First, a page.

Editor’s note. I wrote this editorial for the May 10, 1990, issue of National Right to Life News. The entire edition was filled with coverage of the historic “Rally for Life” which took place on April 28 in our nation’s capital.
Pro-lifers didn’t then, and never will, receive credit for the size of the crowd that assembled. I was there with my family and I cannot begin to convey to you how many people were there on what turned out to be a very warm Spring day.
We conservatively estimated the crowd at 300,000. My own guess is that the numbers were far larger. It was a great day–and an entryway into pro-life activism for untold thousands.
NRLC President Carol Tobias has written her own reflections which appear elsewhere in Friday’s edition of National Right to Life News Today. Whatever you do, be sure to read Carol’s remembrances.
Of all the magnificent sights and sounds that filled the air April 28, for me nothing struck quite so close to home as the chant, “Tell the truth.” The immediate context were the remarks of John Cardinal O’Conner, commenting on the sea of faces that stretched for blocks, and numerous television cameras that were panning over the huge crowd. The Cardinal asked dryly, “I wonder what will happen to all that footage?”
Years of frustration immediately boiled to the surface. Spontaneously, many of the 300,000 + pro-life champions chanted, “Tell the truth.” Well, as if it comes as any surprise, the truth did not win out. At best, we were given credit for only 200,000. And, until it was impossible to maintain the façade, pro-abortion fanatic Ted Turner’s CNN said that 60,000 had gathered between the Ellipse, the grounds of the Washington monument and the Lincoln memorial. (That pro-abortion stalwart, National Public Radio, held on to the bitter end. At 5:00, it was still reporting the grossly distorted 60,000 figure.)
But these remarks are not about media bias. They are not about the 4 inches USA Today gave in its Monday coverage, or the three-eighth’s of an inch the Wall Street Journal so generously devoted to the Rally. Nor is it about the underhanded practice that prevailed in some newspapers of taking a picture in the direction of the Lincoln memorial, where only a relatively small number of people had assembled, rather than around the Washington Monument grounds, where people were packed-in like sardines.
If this editorial was about the media manipulation we’d also discuss the determined effort of the Washington Post to pretend that for all practical purposes the Rally had taken place in a phone booth. We’d also contrast the pages of stories the Post ran in advance of the pro-abort’s April 1989 gathering but in all fairness we would also need to give a tip of the hat to the New York Times whose coverage was remarkable. The newspaper actually treated us like any other huge gathering of concerned citizens, giving us both the benefit of the doubt (as opposed to impugning our sincerity every other sentence), and playing the story straight (as opposed to spending the bulk of the story telling the reading audience how supposedly bad off the Pro-Life movement is).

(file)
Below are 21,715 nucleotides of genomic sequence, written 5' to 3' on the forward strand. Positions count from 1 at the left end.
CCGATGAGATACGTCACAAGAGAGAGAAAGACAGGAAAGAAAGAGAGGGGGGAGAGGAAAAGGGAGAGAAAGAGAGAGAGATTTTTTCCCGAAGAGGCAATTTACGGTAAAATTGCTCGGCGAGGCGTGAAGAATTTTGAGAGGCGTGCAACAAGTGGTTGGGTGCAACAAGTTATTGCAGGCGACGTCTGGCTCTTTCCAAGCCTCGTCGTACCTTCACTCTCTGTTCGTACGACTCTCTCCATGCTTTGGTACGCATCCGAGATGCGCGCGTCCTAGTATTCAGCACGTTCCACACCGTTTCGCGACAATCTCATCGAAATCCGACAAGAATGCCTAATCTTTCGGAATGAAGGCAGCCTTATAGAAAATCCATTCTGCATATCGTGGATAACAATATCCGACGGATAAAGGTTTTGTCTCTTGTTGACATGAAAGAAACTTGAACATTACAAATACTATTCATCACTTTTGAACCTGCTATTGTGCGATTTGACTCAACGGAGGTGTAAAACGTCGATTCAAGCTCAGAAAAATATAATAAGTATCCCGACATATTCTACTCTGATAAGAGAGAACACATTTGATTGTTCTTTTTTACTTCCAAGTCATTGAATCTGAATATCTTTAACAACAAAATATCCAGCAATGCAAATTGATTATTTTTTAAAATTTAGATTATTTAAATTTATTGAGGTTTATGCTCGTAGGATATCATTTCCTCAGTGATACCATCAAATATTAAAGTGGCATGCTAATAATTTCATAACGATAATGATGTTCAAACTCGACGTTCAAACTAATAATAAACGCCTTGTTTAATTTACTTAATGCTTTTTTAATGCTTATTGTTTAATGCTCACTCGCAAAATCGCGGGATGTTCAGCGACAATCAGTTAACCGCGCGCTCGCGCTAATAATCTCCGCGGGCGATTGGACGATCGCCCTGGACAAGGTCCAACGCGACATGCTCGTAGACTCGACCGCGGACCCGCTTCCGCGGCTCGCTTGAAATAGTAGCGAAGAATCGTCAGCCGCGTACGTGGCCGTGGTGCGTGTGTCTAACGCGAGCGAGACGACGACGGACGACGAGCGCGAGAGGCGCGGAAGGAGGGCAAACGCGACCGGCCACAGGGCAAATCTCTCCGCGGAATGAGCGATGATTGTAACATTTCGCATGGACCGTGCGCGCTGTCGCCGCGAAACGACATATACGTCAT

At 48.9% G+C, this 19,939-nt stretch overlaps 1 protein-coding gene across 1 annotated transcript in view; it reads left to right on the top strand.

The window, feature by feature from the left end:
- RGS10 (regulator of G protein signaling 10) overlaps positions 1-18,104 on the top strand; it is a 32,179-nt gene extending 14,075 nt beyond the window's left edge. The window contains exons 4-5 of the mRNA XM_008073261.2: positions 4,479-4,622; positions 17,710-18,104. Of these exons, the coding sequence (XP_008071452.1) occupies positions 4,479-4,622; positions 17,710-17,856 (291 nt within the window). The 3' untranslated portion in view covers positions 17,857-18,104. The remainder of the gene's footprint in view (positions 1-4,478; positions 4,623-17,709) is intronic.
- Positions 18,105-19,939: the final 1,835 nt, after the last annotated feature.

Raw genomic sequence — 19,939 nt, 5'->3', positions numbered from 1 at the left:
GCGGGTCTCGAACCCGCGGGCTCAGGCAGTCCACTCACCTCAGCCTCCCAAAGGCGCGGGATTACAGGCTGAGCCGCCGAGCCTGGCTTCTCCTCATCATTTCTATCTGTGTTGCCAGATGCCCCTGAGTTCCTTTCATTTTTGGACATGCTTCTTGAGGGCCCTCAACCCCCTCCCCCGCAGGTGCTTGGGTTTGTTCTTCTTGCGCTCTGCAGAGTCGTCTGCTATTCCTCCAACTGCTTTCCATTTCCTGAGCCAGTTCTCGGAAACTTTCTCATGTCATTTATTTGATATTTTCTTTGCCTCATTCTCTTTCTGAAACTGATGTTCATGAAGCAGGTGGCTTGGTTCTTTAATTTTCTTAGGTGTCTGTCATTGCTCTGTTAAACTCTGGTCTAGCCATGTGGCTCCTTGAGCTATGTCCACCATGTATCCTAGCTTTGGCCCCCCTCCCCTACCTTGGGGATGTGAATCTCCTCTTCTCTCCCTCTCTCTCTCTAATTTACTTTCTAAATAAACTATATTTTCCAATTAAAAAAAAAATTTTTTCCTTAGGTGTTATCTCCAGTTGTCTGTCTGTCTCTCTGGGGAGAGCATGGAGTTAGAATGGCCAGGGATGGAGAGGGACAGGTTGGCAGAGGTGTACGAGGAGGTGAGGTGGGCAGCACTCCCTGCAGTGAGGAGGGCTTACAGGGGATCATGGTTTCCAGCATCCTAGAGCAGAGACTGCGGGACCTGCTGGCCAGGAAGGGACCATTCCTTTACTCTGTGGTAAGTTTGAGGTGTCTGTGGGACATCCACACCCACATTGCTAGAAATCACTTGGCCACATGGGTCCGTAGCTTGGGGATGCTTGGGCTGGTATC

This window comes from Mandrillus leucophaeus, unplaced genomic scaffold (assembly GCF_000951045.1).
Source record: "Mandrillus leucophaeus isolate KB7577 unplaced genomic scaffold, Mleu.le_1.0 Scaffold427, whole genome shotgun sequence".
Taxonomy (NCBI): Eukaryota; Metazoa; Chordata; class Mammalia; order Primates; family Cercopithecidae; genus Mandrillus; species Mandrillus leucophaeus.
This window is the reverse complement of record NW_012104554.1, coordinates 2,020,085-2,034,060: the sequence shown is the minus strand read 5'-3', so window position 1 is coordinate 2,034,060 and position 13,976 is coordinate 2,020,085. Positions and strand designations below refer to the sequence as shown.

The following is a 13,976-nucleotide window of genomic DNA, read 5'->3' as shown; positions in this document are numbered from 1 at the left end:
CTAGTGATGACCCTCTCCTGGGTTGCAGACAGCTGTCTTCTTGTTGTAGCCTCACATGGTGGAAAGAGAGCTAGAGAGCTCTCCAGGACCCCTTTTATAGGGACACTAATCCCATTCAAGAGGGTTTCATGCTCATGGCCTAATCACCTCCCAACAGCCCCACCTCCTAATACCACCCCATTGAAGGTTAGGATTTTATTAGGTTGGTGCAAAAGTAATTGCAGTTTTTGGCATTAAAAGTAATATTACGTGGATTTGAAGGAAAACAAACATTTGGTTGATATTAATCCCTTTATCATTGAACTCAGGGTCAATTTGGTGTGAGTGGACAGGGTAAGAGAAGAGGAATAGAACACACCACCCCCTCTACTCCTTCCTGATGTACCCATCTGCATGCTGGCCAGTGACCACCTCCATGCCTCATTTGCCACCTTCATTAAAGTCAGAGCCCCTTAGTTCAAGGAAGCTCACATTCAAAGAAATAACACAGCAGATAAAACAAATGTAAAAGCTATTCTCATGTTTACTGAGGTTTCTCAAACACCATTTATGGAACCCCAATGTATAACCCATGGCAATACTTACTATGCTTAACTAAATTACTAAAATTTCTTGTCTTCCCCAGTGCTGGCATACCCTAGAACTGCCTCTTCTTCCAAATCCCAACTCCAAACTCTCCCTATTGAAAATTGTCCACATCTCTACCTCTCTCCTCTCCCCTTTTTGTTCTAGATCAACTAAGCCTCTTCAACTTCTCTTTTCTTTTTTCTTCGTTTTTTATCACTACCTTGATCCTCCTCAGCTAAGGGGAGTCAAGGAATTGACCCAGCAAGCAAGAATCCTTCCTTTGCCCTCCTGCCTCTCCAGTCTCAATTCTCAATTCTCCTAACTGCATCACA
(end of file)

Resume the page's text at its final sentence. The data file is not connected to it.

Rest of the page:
Rather the cry to “Tell the Truth” goes far beyond the issue of wildly inflating the size of pro-abortion rallies and largely blacking out news coverage of our enormous gathering. These three words are what everything we do and say is all about – truth-telling.
“Tell the truth,” for example, that abortion stops a beating heart, “Tell the truth” that abortion is child sacrifice and institutionalization of brutality. Tell the truth” that pro-lifers are not fanatics but regular folks, committed to protecting the powerless and assisting women experiencing crisis pregnancies. “Tell the truth” that the majority of the American people are in opposition to over 90% of the abortions performed every year. “Tell the truth” that the number of babies slaughtered to date is over 25,000,000. And “Tell the truth” that the issue is not about “Who Chooses?” but about what is chosen–the dismemberment of a fellow member of the human family.
Let me suggest that this awe-inspiring Rally represented the great and most telling example of truth-telling to date: that the dedication of those hundreds of thousand of champions remains unshakable. The fellowship and palpable surge of re-dedication brought to mind a phrase I had not thought of for years, one which vividly captured the kind of profound commitment on display that day in Washington: “Once caught, no escape.”
The cause of the babies had grabbed a hold of their hearts and there simply was (and is) no turning back for these pro-life champions. Many drove hours and hours, even days, to get to D.C., all at their own expense, to make a profoundly true statement: the Pro-Live Movement is robust, growing, and bursting with renewed energy.
Moreover, this crowd was Middle American incarnate. After all these years, nothing amazes me more about this whole debate than how blind the media are to this central fact. We–you and I–represent grass-roots American, not the hard-eyed pro-aborts who assembled in April 1989 [for their own rally in Washington, DC]. Their day in the sun and come and gone, which is why they must rely on million-dollar media campaigns and habitually resort to the Big Lie. …
If “abortion stops a beating heart” was the official Rally theme, the complementary theme was, “Now is the time to be counted.” Our people came by the hundreds of thousands from all over the country. And they did stand up and were counted. …You responded to the challenge to prove that pro-lifers, not Jane Fonda, Gloria Steinem, and Whoopi Goldberg, represent the majority of Americans.